One of ordinary skill in the art will understand, from reading and comprehending this disclosure, that it is desirable to form the microstructure with higher filling factors (f) of air. FIG. 3 indicates that, for a given filling factor (f) larger than 0.0 and smaller than 1.0, the effective dielectric constant is lower for the series capacitor model (keff(S)) than for the parallel capacitor model (keff(P)). For a given filling factor (f) of air, one of ordinary skill in the art will also understand, from reading and comprehending this disclosure, that it is desirable to form the microstructure of the dielectric material such that the microstructure more closely resembles the series capacitor model (keff(S)).

FIG. 4 illustrates metal levels for an integrated circuit. The figure illustrates a first metal level 440, a second metal level 442, and a third metal level 444. The metal levels lie in approximately parallel planes. Individual lines within the metal levels typically run either parallel to or orthogonally to individual lines in other metal levels. The metal levels are separated by inter-layer dielectrics (not shown). The metal levels form boundaries for dielectric regions, or volumes, between the individual lines and the metal levels. A goal is to maximize the amount of air that is incorporated into these dielectric volumes by depositing the dielectric films at a glancing incidence.

FIG. 5 illustrates one embodiment of low-k dielectrics within multilevel metalization. The illustrated structure 550 includes a first layer 552 of low-k dielectric material sandwiched between first and second etch stop layers 554 and 556 and a second layer 558 of low-k dielectric material sandwiched between the second etch stop layer and chemical mechanical polishing (CMP) stop layer 560. The illustrated structure further includes a copper diffusion/oxidation barrier 562 on top of the CMP stop layer 560, which is deposited as desired. According to one embodiment, the low-k dielectric material includes silicon dioxide (SiO2) deposited according to the teachings of the present invention. According to another embodiment, the low-k dielectric material includes silicon monoxide (SiO) deposited according to the teachings of the present invention.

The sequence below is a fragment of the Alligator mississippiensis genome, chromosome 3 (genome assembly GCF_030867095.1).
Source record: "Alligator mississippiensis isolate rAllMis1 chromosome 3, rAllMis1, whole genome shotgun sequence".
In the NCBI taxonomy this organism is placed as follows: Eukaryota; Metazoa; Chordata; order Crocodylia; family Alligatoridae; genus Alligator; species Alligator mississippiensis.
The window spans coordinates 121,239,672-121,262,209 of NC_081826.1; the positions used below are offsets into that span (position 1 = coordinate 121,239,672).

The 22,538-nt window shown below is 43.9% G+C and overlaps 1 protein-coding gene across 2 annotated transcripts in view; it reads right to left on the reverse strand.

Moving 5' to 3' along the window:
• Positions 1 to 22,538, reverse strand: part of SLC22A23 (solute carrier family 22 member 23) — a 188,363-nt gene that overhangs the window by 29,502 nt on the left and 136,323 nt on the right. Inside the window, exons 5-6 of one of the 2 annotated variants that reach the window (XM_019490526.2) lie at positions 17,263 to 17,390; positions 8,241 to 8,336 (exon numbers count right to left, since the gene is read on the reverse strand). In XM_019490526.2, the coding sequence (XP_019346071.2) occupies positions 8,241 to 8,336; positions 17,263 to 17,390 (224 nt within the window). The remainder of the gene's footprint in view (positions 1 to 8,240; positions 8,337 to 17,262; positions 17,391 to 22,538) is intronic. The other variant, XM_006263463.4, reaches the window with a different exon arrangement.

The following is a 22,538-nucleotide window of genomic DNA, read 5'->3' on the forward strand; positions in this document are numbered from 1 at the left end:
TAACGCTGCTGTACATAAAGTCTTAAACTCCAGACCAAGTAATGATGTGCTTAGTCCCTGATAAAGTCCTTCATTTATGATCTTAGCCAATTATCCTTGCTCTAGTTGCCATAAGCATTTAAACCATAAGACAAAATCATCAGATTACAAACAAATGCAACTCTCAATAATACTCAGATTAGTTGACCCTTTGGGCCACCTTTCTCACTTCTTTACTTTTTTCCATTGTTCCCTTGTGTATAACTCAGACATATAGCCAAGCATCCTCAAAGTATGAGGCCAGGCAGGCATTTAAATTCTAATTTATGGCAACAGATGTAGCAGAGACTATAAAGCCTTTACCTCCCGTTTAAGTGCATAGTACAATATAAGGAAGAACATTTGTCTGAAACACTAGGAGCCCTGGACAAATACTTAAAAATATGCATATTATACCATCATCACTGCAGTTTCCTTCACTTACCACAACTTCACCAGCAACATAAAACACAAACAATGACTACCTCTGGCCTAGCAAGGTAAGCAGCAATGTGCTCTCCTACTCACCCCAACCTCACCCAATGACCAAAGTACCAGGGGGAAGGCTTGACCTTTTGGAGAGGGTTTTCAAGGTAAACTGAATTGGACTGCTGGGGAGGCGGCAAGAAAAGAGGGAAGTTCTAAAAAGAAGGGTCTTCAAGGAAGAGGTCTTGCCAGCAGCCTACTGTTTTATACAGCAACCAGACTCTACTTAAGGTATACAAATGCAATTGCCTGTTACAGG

As will be described in more detail below, the dielectric constant of the material is capable of being lowered to approximately 50% of the dielectric constant of normal films by adjusting the angle of incidence θ for the incoming vapor flux to a sufficiently large θ; i.e. by using a glancing angle deposition (GLAD) process. GLAD processes increase the distance between columnar structures in the microstructure of the dielectric material such that the porosity of the dielectric material is increased, and the dielectric constant is lowered. As such, the dielectric constant of SiO2 deposited with the GLAD process is expected to be around 1.95, and the dielectric constant of SiO is expected to be slightly less than the dielectric constant of SiO2.

As analyzed by Malac et al. et al. (Malac et al., Vacuum Technology and Coating, p 48–53, 2001), thin films deposited by physical vapor deposition (PVD) exhibit a columnar morphology when prepared at low substrate temperature so that diffusion of the arriving atoms is limited. Limiting the diffusion of arriving atoms, which tends to smooth out the surface, allows for a better control of the film morphology. Orientating the substrate to an oblique angle with respect to the incident flux encourages columnar morphology at these low substrate temperatures, and even at higher substrate temperatures. The resulting film morphology is controlled by the angle of incidence and the substrate-rotation rate, among other things.